Sri Lanka not pressured into loan deal with China

Source:Global Times Published: 2018/8/30 21:03:41

Sri Lankan Ambassador to China Karunasena Kodituwakku Photo: Courtesy of the Sri Lankan Embassy in Beijing



 

Illustration: Luo Xuan/GT



Editor's Note:

With its strategically important geographic location, Sri Lanka has become a key point in the China-proposed Belt and Road (B&R) initiative. But after a port project developed by Chinese companies in Sri Lanka failed to achieve satisfactory performance and was acquired by Chinese firms, projects under the B&R initiative have become a target of rising global criticism. However, Sri Lankan Ambassador to China Karunasena Kodituwakku (Kodituwakku) painted a completely different picture of the situation in a recent interview with Global Times (GT) reporter Wang Cong.

GT: What is your response to recent criticism of the Hambantota port in Sri Lanka?

Kodituwakku: What I would like to highlight here is that Sri Lanka asked for this project loan on our own. We were not forced into it. Some people are trying to suggest that it's a new kind of colonialism. If China had forced us to take this loan and build this project or any other project, it would be fair enough for people to say that. But in the case of Hambantota, the Sri Lankan leadership at that time decided to get the loan from China.

It's very unfair to blame China or the Export-Import Bank of China or the firms that constructed the port. It was a decision taken by the government of Sri Lanka to apply for the concessional loan. It's not fair to pass that responsibility to anybody else.

GT: How has the Hambantota port been running so far?

Kodituwakku: As I mentioned, we have taken out a $1.4 billion loan. So we have to pay it back in order to maintain our good name. It seems we were not in a position to run the port viably and pay back loans with the revenue earned from the port. We decided to seek assistance from experienced shipping management firms. That's how China Merchants Group came into the picture. So we have formed a public-private partnership between the Sri Lanka Ports Authority and China Merchants Group.

Now they are running it on a 99-year lease basis. But of course, after 70 years, we will be in a position to buy back the shares owned by China Merchants Group. We have to evaluate the asset at that time and offer the appropriate value. They just started to run it a year ago but all indications and signs show that it is moving forward and we are very optimistic about the future.

GT: What is your view of the China-Sri Lanka cooperation? What does Sri Lanka need from China?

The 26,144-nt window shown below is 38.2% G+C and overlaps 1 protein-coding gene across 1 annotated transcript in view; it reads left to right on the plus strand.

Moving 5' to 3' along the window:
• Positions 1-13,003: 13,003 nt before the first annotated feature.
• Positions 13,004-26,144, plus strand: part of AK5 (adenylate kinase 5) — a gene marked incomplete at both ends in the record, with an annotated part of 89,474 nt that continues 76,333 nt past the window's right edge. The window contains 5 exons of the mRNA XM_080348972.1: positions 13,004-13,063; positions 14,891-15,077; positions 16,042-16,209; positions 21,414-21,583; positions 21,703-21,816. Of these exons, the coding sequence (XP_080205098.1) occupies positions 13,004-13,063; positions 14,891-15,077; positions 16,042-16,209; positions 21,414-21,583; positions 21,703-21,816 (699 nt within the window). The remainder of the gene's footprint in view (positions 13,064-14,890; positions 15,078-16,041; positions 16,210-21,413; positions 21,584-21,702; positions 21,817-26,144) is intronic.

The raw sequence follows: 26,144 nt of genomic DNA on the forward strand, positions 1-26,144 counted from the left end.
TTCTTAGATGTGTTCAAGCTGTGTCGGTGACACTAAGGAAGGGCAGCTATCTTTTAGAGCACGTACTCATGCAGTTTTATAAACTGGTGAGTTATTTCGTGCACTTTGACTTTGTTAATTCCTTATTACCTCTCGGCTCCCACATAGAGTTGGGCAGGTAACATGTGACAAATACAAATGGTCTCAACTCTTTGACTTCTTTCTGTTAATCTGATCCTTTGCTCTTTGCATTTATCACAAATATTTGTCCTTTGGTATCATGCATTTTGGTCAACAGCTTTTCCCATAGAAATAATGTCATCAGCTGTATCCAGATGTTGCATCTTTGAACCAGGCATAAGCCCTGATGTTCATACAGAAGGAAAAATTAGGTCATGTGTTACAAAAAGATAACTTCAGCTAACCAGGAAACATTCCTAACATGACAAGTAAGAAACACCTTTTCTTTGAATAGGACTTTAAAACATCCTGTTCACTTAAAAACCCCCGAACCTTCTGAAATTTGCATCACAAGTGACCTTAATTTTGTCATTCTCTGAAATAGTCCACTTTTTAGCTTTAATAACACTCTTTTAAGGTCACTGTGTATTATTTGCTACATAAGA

Kodituwakku: The relationship between Sri Lanka and China is very cordial. In fact, when China organized the Belt and Road Forum for International Cooperation in 2017, Sri Lanka was invited as one of the main participants and Sri Lankan Prime Minister Ranil Wickremesinghe attended the event. So our commitment to the B&R initiative is continuing.

We need more trans-shipment business at Hambantota. At the same time, we would like to build a good industrial base in the surrounding areas. For the port to be more viable, we need a sufficient export base in the surrounding areas. Therefore, we would like to ask the Chinese business community to come to Sri Lanka and invest in building an industrial base around the port. The success of Hambantota will depend on the cooperation we receive from Chinese enterprises.

GT: How does the Sri Lankan government view the reported $39 million military assistance from the US?

Kodituwakku: I have seen the media reports about this. The US government has a new strategy for the Indo-Pacific region. So they would like to extend support not only to Sri Lanka but to many other countries in the region. Whenever we are offered assistance, we will consider these things very positively as long as the assistance does not affect us or our region negatively. In particular, we are keen to create a peaceful situation in the Indian Ocean. If any of the assistance could negatively affect that, we would not accept it.

But I would like to mention that when we had a very difficult time, when Sri Lanka was suffering from war and terrorism, none of those Western countries that are now coming to offer help were there.

China was one of the few countries that extended support to Sri Lanka at that time.



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